Behning refused to hold a hearing on the bill, noting that the state provides millions in financial assistance for Hoosier kids to go to college. They can take those scholarships to public or private colleges, he said, and no one is asking the University of Notre Dame what they are doing with the money.
Fort Wayne Community Schools (FWCS) has perhaps been hit the hardest by the expanding use of vouchers. In an urban center known as the “city of churches,” there was already a vast network of faith-based schools.
FWCS Superintendent Wendy Robinson is passionate when she says lawmakers have created a business of education. And she called out voucher schools for recruiting not just for athletes but for transcripts.
One local private school sent an acceptance gift basket with balloons and treats to an eighth-grader at a FWCS magnet school to welcome the student to the private school. After a few of those arrived, FWCS started turning the baskets away.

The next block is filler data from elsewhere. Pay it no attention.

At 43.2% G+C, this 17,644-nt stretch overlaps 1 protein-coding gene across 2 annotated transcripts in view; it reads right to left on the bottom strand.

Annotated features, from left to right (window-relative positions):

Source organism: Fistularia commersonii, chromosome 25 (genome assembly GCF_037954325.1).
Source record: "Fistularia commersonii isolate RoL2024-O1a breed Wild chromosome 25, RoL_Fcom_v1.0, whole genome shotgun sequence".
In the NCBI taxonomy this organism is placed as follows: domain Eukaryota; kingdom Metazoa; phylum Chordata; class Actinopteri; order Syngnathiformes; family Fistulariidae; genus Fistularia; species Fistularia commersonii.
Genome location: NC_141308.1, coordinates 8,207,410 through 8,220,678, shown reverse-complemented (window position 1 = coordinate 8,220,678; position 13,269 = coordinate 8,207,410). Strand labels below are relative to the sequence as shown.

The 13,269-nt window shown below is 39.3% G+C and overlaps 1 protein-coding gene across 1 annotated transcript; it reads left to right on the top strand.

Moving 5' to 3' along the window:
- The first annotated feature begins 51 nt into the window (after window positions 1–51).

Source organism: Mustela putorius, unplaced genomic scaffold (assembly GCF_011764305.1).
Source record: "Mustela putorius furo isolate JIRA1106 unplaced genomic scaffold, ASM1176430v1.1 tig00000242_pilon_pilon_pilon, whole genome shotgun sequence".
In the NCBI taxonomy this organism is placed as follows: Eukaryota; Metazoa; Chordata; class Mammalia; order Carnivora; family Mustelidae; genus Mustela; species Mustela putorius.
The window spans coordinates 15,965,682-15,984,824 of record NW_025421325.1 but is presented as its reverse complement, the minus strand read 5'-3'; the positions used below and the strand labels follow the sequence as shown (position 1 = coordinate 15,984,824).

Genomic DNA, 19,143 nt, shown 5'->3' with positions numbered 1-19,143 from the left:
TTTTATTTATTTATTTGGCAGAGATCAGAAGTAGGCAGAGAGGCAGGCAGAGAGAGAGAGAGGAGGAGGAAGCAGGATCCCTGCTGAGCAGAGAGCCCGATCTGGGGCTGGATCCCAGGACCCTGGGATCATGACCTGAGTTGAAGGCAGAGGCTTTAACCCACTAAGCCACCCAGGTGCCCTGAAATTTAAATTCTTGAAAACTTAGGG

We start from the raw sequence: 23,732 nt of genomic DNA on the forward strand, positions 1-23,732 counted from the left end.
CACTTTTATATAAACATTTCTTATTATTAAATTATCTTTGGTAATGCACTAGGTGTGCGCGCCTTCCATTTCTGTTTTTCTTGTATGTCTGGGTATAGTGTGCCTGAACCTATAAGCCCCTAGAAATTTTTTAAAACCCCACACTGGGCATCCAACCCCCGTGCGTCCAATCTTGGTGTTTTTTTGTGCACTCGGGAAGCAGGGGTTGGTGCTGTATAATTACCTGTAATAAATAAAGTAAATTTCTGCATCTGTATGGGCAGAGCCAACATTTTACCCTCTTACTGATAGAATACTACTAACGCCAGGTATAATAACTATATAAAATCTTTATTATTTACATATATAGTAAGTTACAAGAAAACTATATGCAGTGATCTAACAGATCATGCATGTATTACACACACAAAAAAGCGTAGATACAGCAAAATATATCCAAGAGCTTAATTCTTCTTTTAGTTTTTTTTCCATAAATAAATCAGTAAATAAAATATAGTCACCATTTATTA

“It’s now down to a business and how can I attract your students away, but they only want certain ones,” Robinson said. “It’s morally wrong to turn children into the objects of a business model. The kids they want are the ones that they don’t have to spend a lot of money on, ’cause then they can make a profit.”
Andorfer and the diocese denied cherry picking. And perhaps Daniels offered the best response to all the criticism.
“I think it’s absurd,” the former governor said. “Stop blaming the parents because they chose a different place. Provide a safe and effective school and you’ll have no problems.”